Ask Us: Which are the origins of Ontong Java Atoll?

A historical maritime chart of the Ontong Java Atoll. Image: Wikimedia Commons.

Abel Tasman found the atoll and named it Ontong Java on March 22, 1643.

Ontong Java is the first island in the Solomon Islands, it was sighted by Alvaro de Medana in February 1568, and it is part of Malaita Province.

The Ontong Java Atoll consists of the northernmost islands of Malaita Province and has received quite a few names throughout history. In the book Straight Through: Magellan to Cook & the Pacific, the authors suggest that Abel Tasman named it Ontong Java because the island reminded him of Java. In 1791, an Englishman named Lord John Hunter changed its name to Lord Howe Atoll.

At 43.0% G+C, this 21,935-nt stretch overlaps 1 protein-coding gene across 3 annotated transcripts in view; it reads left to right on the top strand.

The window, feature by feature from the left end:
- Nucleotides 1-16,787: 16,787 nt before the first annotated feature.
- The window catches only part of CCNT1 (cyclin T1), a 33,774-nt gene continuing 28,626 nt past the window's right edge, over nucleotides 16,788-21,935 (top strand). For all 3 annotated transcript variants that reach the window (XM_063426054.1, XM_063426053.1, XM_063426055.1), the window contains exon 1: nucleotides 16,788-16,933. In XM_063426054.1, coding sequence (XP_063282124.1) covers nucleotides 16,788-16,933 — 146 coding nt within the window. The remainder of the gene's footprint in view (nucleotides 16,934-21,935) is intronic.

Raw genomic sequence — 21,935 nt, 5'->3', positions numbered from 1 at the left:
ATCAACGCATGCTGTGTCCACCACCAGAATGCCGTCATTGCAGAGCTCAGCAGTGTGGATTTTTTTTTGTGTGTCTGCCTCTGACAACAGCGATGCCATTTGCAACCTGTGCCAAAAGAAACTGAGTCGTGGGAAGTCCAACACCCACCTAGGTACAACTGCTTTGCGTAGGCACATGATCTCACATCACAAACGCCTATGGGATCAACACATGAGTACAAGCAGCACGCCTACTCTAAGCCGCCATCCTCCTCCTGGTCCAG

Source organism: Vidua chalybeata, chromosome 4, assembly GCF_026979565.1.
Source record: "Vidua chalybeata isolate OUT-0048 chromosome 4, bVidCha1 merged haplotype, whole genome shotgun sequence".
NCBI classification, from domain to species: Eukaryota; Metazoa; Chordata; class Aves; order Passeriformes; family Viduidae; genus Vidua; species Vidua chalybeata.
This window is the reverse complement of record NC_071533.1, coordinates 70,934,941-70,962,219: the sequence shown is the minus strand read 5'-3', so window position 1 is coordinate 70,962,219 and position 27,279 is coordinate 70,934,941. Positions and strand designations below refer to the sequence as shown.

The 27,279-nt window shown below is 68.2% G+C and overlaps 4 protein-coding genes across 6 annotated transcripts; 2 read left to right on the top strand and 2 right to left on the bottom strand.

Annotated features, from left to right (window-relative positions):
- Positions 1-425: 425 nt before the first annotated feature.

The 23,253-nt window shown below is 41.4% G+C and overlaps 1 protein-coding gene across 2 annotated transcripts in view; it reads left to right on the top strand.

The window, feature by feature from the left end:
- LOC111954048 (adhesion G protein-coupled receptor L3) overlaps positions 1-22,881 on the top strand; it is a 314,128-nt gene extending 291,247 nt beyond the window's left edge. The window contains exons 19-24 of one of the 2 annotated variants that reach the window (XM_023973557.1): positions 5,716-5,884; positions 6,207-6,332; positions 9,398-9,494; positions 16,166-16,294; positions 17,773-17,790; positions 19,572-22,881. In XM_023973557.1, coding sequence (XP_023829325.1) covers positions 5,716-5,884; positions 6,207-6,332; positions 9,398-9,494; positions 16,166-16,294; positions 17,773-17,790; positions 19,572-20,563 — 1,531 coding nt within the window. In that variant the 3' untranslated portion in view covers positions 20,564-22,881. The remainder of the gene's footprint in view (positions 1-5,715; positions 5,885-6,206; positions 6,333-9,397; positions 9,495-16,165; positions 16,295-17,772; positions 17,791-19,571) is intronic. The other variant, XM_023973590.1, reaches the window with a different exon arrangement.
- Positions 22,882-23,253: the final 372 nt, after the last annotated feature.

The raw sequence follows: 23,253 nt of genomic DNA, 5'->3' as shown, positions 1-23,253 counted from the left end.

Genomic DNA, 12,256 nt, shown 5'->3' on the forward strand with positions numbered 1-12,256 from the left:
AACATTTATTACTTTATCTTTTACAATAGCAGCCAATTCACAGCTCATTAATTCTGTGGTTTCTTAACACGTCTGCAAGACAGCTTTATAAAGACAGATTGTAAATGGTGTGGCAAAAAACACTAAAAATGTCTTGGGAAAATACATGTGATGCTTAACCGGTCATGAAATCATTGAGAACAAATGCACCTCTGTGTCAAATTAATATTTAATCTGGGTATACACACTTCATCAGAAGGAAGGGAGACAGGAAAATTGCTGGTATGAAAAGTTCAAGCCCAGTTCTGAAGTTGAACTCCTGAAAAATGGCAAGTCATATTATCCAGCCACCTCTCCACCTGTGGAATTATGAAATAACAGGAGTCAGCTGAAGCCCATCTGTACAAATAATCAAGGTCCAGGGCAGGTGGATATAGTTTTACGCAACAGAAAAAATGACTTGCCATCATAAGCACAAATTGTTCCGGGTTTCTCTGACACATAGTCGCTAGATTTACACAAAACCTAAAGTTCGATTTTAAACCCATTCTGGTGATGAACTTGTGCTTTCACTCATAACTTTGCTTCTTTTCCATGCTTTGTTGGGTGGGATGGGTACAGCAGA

Following a German scientific expedition in 1908-1910, the island was given a third name. Ethnographers Ernst Sarfert and Hans Damm claimed that both Ontong Java and Lord Howe were wrong and called it Luangiua in their book Luangiua and Nukumanu, published in 1931.

Jack London first referred to the islands as Oolong, but later described the atoll in Mauki, one of his short-stories: “Nobody ever comes to Lord Howe, or Ontong-Java as it is sometimes called. Thomas Cook & Son do not sell tickets to it, and tourists do not dream of its existence.”

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